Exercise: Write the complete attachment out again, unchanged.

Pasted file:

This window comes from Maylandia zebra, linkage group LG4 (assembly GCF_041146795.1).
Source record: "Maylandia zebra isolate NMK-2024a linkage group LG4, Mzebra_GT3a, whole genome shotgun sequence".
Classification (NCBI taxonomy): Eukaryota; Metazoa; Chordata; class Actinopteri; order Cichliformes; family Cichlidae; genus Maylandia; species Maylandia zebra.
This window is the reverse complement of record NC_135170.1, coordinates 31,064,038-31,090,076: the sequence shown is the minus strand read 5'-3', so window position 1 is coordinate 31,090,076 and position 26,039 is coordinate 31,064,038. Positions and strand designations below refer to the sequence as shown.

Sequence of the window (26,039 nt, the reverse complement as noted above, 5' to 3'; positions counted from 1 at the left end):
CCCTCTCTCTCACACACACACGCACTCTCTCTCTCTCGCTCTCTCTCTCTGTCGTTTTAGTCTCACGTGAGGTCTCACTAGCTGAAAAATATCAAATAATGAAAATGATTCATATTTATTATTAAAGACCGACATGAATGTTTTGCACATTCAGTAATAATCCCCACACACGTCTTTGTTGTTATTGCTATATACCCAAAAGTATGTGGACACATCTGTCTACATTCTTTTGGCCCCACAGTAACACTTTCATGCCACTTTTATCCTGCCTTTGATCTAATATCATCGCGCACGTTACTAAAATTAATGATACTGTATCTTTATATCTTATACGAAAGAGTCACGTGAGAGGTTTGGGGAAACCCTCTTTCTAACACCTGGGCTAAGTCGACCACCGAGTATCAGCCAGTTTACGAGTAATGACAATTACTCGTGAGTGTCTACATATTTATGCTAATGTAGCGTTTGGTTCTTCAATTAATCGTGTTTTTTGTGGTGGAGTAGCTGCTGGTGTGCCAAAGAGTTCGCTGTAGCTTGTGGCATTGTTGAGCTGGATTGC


This window comes from Maylandia zebra, linkage group LG4 (assembly GCF_041146795.1).
Source record: "Maylandia zebra isolate NMK-2024a linkage group LG4, Mzebra_GT3a, whole genome shotgun sequence".
Classification (NCBI taxonomy): Eukaryota; Metazoa; Chordata; class Actinopteri; order Cichliformes; family Cichlidae; genus Maylandia; species Maylandia zebra.
This window is the reverse complement of record NC_135170.1, coordinates 31,064,038-31,090,076: the sequence shown is the minus strand read 5'-3', so window position 1 is coordinate 31,090,076 and position 26,039 is coordinate 31,064,038. Positions and strand designations below refer to the sequence as shown.

Sequence of the window (26,039 nt, the reverse complement as noted above, 5' to 3'; positions counted from 1 at the left end):
CCCTCTCTCTCACACACACACGCACTCTCTCTCTCTCGCTCTCTCTCTCTGTCGTTTTAGTCTCACGTGAGGTCTCACTAGCTGAAAAATATCAAATAATGAAAATGATTCATATTTATTATTAAAGACCGACATGAATGTTTTGCACATTCAGTAATAATCCCCACACACGTCTTTGTTGTTATTGCTATATACCCAAAAGTATGTGGACACATCTGTCTACATTCTTTTGGCCCCACAGTAACACTTTCATGCCACTTTTATCCTGCCTTTGATCTAATATCATCGCGCACGTTACTAAAATTAATGATACTGTATCTTTATATCTTATACGAAAGAGTCACGTGAGAGGTTTGGGGAAACCCTCTTTCTAACACCTGGGCTAAGTCGACCACCGAGTATCAGCCAGTTTACGAGTAATGACAATTACTCGTGAGTGTCTACATATTTATGCTAATGTAGCGTTTGGTTCTTCAATTAATCGTGTTTTTTGTGGTGGAGTAGCTGCTGGTGTGCCAAAGAGTTCGCTGTAGCTTGTGGCATTGTTGAGCTGGATTGC